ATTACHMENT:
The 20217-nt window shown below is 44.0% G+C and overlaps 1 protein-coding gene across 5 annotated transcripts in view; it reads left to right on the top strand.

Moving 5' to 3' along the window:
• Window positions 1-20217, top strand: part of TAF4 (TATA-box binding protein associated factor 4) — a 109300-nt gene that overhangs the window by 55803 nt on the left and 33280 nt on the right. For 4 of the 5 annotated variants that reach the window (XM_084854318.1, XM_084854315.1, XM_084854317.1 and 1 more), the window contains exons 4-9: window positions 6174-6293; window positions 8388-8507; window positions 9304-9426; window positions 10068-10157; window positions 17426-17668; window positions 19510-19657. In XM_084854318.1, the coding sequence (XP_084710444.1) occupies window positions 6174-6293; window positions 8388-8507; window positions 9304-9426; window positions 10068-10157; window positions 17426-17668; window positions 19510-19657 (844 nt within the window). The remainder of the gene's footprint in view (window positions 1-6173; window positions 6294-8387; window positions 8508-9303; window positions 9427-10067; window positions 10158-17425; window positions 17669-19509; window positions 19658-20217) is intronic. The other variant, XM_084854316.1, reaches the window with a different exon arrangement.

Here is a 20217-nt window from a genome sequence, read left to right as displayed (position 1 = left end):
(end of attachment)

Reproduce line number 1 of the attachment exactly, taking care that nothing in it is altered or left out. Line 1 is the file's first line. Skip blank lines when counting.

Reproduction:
The 20217-nt window shown below is 44.0% G+C and overlaps 1 protein-coding gene across 5 annotated transcripts in view; it reads left to right on the top strand.